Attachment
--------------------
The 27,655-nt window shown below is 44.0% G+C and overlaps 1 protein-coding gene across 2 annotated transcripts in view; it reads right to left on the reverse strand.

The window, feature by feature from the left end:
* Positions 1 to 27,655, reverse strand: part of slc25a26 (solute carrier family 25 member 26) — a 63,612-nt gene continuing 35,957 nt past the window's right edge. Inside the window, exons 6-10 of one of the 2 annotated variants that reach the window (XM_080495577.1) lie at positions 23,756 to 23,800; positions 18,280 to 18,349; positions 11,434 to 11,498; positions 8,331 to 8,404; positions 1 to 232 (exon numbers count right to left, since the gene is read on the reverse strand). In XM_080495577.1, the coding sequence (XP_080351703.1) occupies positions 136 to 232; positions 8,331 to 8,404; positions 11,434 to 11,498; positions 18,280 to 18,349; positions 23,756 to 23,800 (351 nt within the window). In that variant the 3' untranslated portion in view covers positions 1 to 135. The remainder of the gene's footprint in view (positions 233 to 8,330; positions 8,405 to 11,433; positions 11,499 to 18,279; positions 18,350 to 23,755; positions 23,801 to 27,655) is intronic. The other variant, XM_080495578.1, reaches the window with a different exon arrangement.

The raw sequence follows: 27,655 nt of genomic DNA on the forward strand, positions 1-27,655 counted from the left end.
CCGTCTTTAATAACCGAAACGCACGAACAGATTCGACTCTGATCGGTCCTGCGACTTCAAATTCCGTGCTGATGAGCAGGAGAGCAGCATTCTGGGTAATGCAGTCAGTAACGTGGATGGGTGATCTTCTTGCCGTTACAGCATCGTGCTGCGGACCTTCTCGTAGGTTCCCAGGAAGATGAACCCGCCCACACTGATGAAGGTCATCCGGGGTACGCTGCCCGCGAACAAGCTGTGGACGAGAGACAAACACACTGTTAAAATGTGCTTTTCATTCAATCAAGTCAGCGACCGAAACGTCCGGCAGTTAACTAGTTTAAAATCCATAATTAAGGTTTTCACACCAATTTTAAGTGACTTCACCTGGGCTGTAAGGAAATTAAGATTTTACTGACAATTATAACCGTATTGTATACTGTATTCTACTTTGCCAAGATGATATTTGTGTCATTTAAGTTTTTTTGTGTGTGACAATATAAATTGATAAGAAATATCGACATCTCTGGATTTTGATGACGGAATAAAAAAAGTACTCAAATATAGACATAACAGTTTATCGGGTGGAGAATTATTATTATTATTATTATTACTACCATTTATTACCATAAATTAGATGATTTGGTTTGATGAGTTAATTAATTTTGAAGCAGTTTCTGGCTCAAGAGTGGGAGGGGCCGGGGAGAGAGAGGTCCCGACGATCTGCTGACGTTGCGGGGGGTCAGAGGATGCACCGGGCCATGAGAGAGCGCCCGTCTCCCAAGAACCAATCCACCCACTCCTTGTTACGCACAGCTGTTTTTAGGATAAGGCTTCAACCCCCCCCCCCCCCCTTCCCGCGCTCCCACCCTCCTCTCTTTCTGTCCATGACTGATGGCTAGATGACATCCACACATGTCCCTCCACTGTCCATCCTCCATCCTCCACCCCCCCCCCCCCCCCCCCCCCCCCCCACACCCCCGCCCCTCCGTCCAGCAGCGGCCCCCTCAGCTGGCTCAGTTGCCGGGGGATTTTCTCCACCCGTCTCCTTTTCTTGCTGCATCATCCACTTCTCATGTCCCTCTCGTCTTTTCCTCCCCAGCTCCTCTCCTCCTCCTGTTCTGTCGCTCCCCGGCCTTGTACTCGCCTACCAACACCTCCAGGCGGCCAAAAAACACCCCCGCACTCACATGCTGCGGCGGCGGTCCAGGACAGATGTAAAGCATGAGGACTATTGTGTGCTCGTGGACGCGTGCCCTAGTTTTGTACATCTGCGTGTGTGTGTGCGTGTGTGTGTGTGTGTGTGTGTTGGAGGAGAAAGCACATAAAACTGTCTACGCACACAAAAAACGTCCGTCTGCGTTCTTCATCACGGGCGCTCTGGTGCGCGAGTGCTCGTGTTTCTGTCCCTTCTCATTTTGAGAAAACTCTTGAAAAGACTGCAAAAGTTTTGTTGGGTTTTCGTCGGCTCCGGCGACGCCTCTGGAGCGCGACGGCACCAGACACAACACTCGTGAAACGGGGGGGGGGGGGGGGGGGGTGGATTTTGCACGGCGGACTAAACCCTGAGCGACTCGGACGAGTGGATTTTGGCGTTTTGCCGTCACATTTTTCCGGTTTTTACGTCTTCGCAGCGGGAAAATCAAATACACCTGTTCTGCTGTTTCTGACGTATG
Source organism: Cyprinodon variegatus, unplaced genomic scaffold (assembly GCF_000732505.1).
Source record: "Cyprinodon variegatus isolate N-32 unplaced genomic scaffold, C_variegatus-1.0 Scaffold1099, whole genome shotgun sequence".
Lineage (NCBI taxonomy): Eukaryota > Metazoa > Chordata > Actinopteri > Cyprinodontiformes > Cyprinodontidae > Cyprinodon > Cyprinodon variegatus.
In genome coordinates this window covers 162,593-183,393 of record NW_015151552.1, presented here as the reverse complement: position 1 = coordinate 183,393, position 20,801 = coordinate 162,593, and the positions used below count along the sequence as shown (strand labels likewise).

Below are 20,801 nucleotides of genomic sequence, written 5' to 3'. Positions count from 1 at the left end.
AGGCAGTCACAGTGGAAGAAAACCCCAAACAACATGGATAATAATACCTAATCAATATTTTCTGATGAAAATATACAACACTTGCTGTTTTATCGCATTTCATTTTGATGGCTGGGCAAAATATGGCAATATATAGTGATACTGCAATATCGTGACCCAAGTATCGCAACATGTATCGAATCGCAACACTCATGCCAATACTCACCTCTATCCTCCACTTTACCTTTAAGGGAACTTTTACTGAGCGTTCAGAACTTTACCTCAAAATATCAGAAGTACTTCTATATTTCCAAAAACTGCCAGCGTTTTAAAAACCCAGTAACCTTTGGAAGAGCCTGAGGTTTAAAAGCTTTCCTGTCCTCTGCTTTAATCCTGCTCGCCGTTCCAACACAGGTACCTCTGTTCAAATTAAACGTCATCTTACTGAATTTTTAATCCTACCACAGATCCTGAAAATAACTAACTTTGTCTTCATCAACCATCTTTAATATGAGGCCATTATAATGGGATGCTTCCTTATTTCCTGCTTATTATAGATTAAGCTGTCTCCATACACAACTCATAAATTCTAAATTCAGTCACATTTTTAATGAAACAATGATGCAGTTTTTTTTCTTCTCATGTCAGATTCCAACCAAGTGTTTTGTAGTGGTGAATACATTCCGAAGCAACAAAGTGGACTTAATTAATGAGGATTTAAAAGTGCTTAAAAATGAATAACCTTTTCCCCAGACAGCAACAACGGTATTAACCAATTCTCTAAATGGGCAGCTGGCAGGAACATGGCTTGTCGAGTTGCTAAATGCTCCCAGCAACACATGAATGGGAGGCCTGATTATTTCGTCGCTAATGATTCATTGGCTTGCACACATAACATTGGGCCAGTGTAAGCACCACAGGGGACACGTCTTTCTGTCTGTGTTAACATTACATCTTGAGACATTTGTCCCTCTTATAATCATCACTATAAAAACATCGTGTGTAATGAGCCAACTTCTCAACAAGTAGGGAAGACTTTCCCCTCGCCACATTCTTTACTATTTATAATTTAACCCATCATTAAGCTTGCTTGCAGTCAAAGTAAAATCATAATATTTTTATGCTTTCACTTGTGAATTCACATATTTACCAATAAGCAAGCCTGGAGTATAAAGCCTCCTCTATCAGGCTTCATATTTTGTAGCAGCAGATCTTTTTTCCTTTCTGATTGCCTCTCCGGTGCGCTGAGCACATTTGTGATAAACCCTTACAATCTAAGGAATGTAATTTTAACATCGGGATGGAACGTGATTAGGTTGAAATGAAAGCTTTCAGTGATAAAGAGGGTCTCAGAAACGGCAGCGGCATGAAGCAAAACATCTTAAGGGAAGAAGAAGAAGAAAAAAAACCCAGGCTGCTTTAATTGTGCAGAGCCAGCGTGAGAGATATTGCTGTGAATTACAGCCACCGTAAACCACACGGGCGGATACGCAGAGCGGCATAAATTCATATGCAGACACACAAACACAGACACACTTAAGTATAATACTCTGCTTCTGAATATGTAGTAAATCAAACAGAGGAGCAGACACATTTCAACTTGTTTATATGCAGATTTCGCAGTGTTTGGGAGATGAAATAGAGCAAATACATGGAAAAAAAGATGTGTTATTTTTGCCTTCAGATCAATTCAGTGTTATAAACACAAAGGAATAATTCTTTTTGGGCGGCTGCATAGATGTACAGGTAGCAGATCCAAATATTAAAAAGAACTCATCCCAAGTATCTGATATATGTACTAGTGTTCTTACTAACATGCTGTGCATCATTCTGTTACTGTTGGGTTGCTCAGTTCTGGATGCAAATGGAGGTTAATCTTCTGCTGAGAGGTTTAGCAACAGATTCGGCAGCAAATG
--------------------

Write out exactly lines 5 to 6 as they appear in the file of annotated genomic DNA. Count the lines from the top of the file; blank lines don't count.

CCGTCTTTAATAACCGAAACGCACGAACAGATTCGACTCTGATCGGTCCTGCGACTTCAAATTCCGTGCTGATGAGCAGGAGAGCAGCATTCTGGGTAATGCAGTCAGTAACGTGGATGGGTGATCTTCTTGCCGTTACAGCATCGTGCTGCGGACCTTCTCGTAGGTTCCCAGGAAGATGAACCCGCCCACACTGATGAAGGTCATCCGGGGTACGCTGCCCGCGAACAAGCTGTGGACGAGAGACAAACACACTGTTAAAATGTGCTTTTCATTCAATCAAGTCAGCGACCGAAACGTCCGGCAGTTAACTAGTTTAAAATCCATAATTAAGGTTTTCACACCAATTTTAAGTGACTTCACCTGGGCTGTAAGGAAATTAAGATTTTACTGACAATTATAACCGTATTGTATACTGTATTCTACTTTGCCAAGATGATATTTGTGTCATTTAAGTTTTTTTGTGTGTGACAATATAAATTGATAAGAAATATCGACATCTCTGGATTTTGATGACGGAATAAAAAAAGTACTCAAATATAGACATAACAGTTTATCGGGTGGAGAATTATTATTATTATTATTATTACTACCATTTATTACCATAAATTAGATGATTTGGTTTGATGAGTTAATTAATTTTGAAGCAGTTTCTGGCTCAAGAGTGGGAGGGGCCGGGGAGAGAGAGGTCCCGACGATCTGCTGACGTTGCGGGGGGTCAGAGGATGCACCGGGCCATGAGAGAGCGCCCGTCTCCCAAGAACCAATCCACCCACTCCTTGTTACGCACAGCTGTTTTTAGGATAAGGCTTCAACCCCCCCCCCCCCCCTTCCCGCGCTCCCACCCTCCTCTCTTTCTGTCCATGACTGATGGCTAGATGACATCCACACATGTCCCTCCACTGTCCATCCTCCATCCTCCACCCCCCCCCCCCCCCCCCCCCCCCCCCACACCCCCGCCCCTCCGTCCAGCAGCGGCCCCCTCAGCTGGCTCAGTTGCCGGGGGATTTTCTCCACCCGTCTCCTTTTCTTGCTGCATCATCCACTTCTCATGTCCCTCTCGTCTTTTCCTCCCCAGCTCCTCTCCTCCTCCTGTTCTGTCGCTCCCCGGCCTTGTACTCGCCTACCAACACCTCCAGGCGGCCAAAAAACACCCCCGCACTCACATGCTGCGGCGGCGGTCCAGGACAGATGTAAAGCATGAGGACTATTGTGTGCTCGTGGACGCGTGCCCTAGTTTTGTACATCTGCGTGTGTGTGTGCGTGTGTGTGTGTGTGTGTGTGTTGGAGGAGAAAGCACATAAAACTGTCTACGCACACAAAAAACGTCCGTCTGCGTTCTTCATCACGGGCGCTCTGGTGCGCGAGTGCTCGTGTTTCTGTCCCTTCTCATTTTGAGAAAACTCTTGAAAAGACTGCAAAAGTTTTGTTGGGTTTTCGTCGGCTCCGGCGACGCCTCTGGAGCGCGACGGCACCAGACACAACACTCGTGAAACGGGGGGGGGGGGGGGGGGGGTGGATTTTGCACGGCGGACTAAACCCTGAGCGACTCGGACGAGTGGATTTTGGCGTTTTGCCGTCACATTTTTCCGGTTTTTACGTCTTCGCAGCGGGAAAATCAAATACACCTGTTCTGCTGTTTCTGACGTATG
Source organism: Cyprinodon variegatus, unplaced genomic scaffold (assembly GCF_000732505.1).